Embedded computer systems sustain a permanent interaction with their environment. This interaction may lead to hardly predictable stimuli and reponse sequences, which complicates the design and validation of such systems tremendously. As in more mature enigneering disciplines, formal analytical models have been proposed as a remedy. Their role in the design flow is equivalent to the use of structural analysis and material science within, e.g., building statics. Pertinent formal methods for and formal models of embedded systems cover, for instance, execution time, power demand, and possible system dynamics. As they represent relevant aspects of a system in a formal, mathematical way, they often permit automatic anaylsis - i.e., to derive characteristic data - and automatic certificate generation. The distinguishing factor to more traditional forms of analysis like testing and profiling is the exhaustive form of analysis achieved by mathematical methods, which guarantee that the results apply for any environmental interaction. This is in stark contrast to the inherently incomplete coverage provided by test-based methods. The lectures explain a series of increasingly more expressive formal models and the related automatic analysis techniques. The exercise classes complement these theoretical insights by hands-on experience with state of the art formal analysis tools and offer the possibility to build such tools oneself.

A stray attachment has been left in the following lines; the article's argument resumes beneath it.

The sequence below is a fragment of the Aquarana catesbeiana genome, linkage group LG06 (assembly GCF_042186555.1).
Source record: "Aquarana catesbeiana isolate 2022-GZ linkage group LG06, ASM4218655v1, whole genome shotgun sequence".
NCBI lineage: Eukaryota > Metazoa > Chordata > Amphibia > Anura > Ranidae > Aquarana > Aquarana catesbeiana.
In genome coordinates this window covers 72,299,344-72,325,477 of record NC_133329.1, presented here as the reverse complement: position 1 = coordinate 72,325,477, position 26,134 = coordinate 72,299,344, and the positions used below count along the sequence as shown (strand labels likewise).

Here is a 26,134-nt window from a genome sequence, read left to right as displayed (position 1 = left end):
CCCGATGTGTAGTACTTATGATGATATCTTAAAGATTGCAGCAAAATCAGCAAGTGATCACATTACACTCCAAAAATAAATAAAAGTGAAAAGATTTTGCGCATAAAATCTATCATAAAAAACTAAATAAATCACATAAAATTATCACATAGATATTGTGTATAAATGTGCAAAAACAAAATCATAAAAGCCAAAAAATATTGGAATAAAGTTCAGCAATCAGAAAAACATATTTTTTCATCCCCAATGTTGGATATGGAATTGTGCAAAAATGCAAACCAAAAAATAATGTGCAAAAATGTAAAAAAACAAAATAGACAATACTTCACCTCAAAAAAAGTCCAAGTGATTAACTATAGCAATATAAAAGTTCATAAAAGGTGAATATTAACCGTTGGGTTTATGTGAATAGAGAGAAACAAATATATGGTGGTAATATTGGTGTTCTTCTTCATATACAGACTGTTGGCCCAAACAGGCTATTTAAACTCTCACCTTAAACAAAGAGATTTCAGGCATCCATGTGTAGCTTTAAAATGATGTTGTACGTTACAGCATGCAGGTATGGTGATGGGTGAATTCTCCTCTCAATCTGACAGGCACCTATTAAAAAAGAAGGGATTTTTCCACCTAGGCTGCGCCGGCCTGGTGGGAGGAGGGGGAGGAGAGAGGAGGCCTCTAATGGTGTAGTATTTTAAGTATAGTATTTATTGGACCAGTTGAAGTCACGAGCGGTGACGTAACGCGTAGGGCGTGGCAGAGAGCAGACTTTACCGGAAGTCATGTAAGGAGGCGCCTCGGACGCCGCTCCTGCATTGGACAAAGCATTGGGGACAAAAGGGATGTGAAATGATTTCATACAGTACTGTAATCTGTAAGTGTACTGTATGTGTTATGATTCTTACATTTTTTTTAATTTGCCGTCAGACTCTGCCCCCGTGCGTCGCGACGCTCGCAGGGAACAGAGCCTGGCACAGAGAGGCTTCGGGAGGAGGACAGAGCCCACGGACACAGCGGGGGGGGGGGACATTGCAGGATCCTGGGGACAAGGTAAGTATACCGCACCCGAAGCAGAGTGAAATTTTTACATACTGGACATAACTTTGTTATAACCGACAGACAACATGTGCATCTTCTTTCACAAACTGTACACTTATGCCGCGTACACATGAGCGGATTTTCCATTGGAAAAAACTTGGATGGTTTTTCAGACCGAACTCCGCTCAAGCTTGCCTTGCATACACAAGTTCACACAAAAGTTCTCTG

**Professional competence** The students:
- Evaluate the consequences of certificates applied by formal methods - Evaluate the suitability of available verification tools for a partial aspect and system class - Use these tools and interpret their results and improve the examined system - Prepare system models for automatic analysis methods and abstract or encode the systems symbolically (or otherwise) accordingly - Design and implement verification algorithms
**Methodological competence** The students:
Are able to model complex and heterogeneous systems by adequate mathematical modelling techniques - Know pertinent mathematical models for system dynamics and are able to transfer them to other problem domains.
**Social competence** The students:
- Develop and implement fundamental verification algorithms in teams
- Discuss the relative merits of alternative algorithms and formalisms
**Self-competence** The students - can assess their technical and methodological understanding - reflect on their problem-solving competence with reference to the procedures and methods presented